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before for the next 10 or 15 years. Don’t you want to build the kind of society that will be welcoming to you in the future? One of the great ironies of doing this type of research is that we don't really get why these attitudes are so persistently negative. We are doing some intervention work to


see what can make people more positively disposed. Previous experience, knowing more older adults, interacting more with grandparents—this helps create more positive attitudes. That's called the contact hypothesis: If you simply have contact with a group that people think negatively about, your attitudes should improve. It looks like


that will ultimately be the most powerful intervention, but there are other theories. One is about countering stereotypical


examples: If you saw an older adult run an ultramarathon, maybe you would believe older adulthood is full of possibilities. An- other is perspective taking, where we have people think about what it's like to be an older adult. Another is priming things: Can you override the way people associate words and ideas about older adults? But it looks like these are not good ways to change this. It looks like contact is driving good attitudes. We just came out with two studies, one looking at how attitudes toward older adults


vary across cultures, and one within the United States: What states held the most negative attitudes or the most positive atti- tudes toward older adults? Some places are more age-friendly than others. It can vary quite dramatically. The really


interesting thing is that these attitudes are linked to how sick older adults are, how long they live, and how much they spend on Medicare per person. If the goal is to build a more inclusive soci-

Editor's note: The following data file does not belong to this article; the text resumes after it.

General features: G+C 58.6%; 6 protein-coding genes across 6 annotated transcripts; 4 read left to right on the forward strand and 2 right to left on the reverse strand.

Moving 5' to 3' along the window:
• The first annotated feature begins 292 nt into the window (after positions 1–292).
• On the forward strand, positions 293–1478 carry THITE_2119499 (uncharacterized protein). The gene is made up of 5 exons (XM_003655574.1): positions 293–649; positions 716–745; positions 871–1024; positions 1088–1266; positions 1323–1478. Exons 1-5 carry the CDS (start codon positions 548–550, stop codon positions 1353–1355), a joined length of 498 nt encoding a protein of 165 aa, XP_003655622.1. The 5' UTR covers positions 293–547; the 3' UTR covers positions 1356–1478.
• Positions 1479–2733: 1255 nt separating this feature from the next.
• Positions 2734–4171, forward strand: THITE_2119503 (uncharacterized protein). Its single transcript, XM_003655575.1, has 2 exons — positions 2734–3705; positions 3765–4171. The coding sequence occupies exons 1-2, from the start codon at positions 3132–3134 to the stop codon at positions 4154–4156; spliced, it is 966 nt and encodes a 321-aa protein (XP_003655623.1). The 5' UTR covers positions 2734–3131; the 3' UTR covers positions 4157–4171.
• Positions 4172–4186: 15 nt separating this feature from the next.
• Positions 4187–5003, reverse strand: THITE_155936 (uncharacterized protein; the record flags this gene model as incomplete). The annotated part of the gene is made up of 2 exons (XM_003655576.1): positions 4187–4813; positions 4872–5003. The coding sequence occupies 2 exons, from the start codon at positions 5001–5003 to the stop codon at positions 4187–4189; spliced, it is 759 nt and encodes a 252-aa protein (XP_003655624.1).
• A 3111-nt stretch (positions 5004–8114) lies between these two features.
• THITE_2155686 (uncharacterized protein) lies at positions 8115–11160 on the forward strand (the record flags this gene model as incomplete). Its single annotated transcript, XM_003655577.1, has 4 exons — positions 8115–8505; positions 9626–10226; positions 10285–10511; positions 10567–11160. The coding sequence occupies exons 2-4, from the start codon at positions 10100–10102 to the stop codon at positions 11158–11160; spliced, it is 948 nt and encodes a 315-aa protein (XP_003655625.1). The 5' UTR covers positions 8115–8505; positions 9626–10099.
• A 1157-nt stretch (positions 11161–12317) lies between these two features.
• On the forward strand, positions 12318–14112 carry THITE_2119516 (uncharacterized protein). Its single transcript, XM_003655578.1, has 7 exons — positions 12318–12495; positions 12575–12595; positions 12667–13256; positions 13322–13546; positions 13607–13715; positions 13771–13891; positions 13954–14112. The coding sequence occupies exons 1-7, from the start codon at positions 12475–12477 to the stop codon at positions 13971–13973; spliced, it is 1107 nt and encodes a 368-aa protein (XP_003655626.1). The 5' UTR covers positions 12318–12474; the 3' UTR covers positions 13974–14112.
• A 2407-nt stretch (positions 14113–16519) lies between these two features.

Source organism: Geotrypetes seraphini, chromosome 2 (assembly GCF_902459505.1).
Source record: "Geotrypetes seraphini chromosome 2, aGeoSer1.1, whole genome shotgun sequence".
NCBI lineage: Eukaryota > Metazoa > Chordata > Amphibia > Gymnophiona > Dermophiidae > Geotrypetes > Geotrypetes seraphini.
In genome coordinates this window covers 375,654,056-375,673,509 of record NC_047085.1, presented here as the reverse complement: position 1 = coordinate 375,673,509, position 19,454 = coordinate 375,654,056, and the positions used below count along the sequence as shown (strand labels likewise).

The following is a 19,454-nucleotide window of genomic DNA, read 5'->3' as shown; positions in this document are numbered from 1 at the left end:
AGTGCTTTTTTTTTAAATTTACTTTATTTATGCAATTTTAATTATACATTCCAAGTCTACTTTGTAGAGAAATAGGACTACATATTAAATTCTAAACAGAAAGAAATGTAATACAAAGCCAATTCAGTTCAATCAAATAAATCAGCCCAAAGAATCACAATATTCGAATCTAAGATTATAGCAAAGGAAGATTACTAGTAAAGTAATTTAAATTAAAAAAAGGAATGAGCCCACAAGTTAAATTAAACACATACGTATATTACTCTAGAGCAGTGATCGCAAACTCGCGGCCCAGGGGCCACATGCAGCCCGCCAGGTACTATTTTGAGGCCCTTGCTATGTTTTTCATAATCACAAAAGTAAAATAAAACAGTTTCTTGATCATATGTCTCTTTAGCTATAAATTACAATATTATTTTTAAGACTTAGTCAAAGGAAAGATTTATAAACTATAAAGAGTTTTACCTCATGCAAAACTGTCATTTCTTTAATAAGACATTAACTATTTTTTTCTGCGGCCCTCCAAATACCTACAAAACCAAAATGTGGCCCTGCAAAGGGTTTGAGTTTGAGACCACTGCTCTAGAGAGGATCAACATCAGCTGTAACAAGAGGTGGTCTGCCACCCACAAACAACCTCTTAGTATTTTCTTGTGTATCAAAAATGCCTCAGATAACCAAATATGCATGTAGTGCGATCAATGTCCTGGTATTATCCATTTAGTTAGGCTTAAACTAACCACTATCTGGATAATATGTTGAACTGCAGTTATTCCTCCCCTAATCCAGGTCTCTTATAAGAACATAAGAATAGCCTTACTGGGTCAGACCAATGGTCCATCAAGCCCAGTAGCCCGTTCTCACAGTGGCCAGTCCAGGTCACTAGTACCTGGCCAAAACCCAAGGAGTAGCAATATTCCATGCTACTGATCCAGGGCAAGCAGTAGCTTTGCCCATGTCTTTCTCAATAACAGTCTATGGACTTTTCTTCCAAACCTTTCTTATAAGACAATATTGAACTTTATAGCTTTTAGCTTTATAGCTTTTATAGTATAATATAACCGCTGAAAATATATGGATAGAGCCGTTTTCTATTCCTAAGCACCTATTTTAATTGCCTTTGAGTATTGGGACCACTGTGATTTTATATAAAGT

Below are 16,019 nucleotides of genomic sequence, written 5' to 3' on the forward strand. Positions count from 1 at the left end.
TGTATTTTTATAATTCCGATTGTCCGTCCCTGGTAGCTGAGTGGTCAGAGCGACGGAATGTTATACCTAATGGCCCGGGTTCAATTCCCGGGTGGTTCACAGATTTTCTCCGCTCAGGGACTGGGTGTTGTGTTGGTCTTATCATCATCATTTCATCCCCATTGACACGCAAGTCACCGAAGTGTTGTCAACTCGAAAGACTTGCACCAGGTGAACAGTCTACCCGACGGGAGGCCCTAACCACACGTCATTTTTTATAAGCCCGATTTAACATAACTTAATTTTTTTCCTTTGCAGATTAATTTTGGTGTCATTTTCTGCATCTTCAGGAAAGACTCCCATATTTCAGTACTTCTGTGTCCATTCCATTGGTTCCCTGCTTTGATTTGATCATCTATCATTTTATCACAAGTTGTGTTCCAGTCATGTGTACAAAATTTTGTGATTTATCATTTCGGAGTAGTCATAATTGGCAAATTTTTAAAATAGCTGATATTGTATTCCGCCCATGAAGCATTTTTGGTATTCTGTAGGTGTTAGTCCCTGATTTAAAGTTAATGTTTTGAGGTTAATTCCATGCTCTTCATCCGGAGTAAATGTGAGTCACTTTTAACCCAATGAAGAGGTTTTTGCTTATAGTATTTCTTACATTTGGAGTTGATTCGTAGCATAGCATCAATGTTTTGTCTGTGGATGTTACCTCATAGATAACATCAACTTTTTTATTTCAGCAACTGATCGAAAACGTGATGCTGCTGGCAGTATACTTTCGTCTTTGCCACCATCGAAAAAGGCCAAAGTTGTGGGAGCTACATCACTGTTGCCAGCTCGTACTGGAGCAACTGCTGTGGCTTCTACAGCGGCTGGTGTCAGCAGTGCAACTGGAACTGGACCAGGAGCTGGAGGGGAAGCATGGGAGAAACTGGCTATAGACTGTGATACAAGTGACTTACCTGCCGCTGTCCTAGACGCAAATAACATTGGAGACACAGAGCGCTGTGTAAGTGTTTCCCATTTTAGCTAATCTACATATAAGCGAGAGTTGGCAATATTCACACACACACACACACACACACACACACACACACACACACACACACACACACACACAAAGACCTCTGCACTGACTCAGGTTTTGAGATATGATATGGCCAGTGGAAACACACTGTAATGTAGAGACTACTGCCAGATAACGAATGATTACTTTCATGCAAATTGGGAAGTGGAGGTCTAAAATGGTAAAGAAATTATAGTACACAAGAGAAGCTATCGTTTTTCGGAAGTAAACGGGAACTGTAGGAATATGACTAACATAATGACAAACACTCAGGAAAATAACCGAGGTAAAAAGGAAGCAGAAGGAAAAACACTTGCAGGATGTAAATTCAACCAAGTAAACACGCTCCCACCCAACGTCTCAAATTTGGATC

ety, where people feel welcome and accepted and feel like they can move about their envi- ronments, it looks like some places need more work than others at the moment.


IMPLICIT AGE BIAS ACROSS THE COUNTRY WA MT OR ID WY NV CA UT CO KS AZ NM AK HI TX OK MO AR MS LA FL AL GA


Most Biased


NE IA IL OH IN KY TN SC WV VA NC DC SD ND MN WI MI PA MD DE NY NJ VT NH MA CT RI ME


Least Biased


Internalized stereotypes about older adults—that they are less competent and more frail, for instance—can affect not only quality of life, but older people’s physical and mental health. Hannah L. Giasson, Stanford, and William Chopik, Michigan State, looked at data from more than 800,000 respondents across the United States to find these variations in implicit age bias. Also, Chopik says, they confirmed their thoughts that states with high implicit age bias would also have higher rates of health problems and higher Medicare spending. The full study is in the European Journal of Social Psychology.


In another study, done with MSU post-baccalaureate researcher Lindsay Ackerman and published in Personality and Social Psychology Bulletin, Chopnik looked at age bias in different culture. Countries whose cultures had greater individualism were associated with “greater implicit bias, explicit bias, and less warmth toward older adults.” Cultures with greater collectivism showed less implicit and explicit age bias and greater feelings of warmth toward older adults.


JANUARY/FEBRUARY 2021 ARGENTUM.ORG 33


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